Players of real-time strategy (RTS) games are often annoyed by the inability of the game AI to select and move teams of units in a natural way. Units travel and battle separately, resulting in huge losses and the AI looking unintelligent, as can the choice of units sent to counteract the opponents. Players are affected as well as computer commanded factions because they cannot micromanage all team related issues. We suggest improving AI behavior by combining well-known computational intelligence techniques applied in an original way. Team composition for battling spatially distributed opponent groups is supported by a learning self-organizing map (SOM) that relies on an evolutionary algorithm (EA) to adapt it to the game. Different abilities of unit types are thus employed in a near-optimal way, reminiscent of human ad hoc decisions. Team movement is greatly enhanced by flocking and influence map-based path finding, leading to a more natural behavior by preserving individual motion types. The team decision to either attack or avoid a group of enemy units is easily parametrizable, incorporating team characteristics from fearful to daredevil. We demonstrate that these two approaches work well separately, but also that they go together naturally, thereby leading to an improved and flexible group behavior. View full abstract»

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  • Progress Through Uncertainty in Some Kriegspiel Endings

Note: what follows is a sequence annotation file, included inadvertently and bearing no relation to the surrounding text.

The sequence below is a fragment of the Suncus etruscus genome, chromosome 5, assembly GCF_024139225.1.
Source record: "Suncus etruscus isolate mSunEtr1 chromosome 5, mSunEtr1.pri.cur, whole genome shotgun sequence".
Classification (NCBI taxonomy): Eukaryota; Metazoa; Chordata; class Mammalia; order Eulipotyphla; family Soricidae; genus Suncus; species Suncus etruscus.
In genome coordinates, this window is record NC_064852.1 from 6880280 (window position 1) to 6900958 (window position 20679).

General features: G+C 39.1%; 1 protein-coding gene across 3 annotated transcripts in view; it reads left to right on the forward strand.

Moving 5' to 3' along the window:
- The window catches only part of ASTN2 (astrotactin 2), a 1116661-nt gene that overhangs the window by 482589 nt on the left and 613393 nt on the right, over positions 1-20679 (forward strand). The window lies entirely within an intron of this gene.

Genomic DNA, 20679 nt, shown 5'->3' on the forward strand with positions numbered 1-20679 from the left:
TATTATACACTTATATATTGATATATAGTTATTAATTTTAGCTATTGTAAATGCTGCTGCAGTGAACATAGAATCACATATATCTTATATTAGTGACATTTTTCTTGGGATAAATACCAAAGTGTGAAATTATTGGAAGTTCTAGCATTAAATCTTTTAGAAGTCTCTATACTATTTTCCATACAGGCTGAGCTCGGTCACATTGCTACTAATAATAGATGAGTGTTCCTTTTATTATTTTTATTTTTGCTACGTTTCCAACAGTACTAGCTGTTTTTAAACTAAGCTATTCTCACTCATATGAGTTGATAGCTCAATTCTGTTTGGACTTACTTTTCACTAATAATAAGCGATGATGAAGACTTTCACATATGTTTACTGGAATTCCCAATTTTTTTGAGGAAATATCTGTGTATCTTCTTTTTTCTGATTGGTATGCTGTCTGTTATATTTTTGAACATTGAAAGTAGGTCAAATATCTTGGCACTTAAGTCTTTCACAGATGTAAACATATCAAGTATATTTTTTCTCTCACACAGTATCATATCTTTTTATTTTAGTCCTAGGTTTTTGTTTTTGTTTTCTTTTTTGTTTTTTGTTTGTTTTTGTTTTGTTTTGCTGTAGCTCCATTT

Publication Year: 2010 , Page(s): 99 - 110
    Cited by:  Papers (2)
    Save to Project icon | Request Permissions | Click to expandQuick Abstract | PDF file iconPDF (1264 KB) |  | HTML iconHTML  

    Kriegspiel is a wargame based on the rules of Chess. In fact, the only difference between Kriegspiel and Chess is that each player does not know his opponent's moves: the two players use different boards. A player only knows the position of his own pieces, while his opponent's pieces are invisible. A referee maintains the full state of the game on a third board. He answers a player's move attempt with information on its outcome, such as checks or piece captures. The referee also rejects illegal moves, forcing the player to try again. In this case, the player can exploit the negative information he received from the referee. As Kriegspiel has a very large state space and highly dynamic uncertainty, it is a very hard game for computers to play. In this paper, we focus on the simpler, but still difficult, task of playing the endgame. While manual algorithms have been developed to checkmate the lone King in various scenarios, they are often hard to translate into code, partially or ambiguously defined, and quite inefficient in the number of moves to mate. We describe a search algorithm for exploring the Kriegspiel endgames, and provide relatively simple evaluation functions able to progress through uncertainty. We show that our algorithm achieves quick checkmate in the vast majority of situations and significantly outperforms existing manual methods. View full abstract»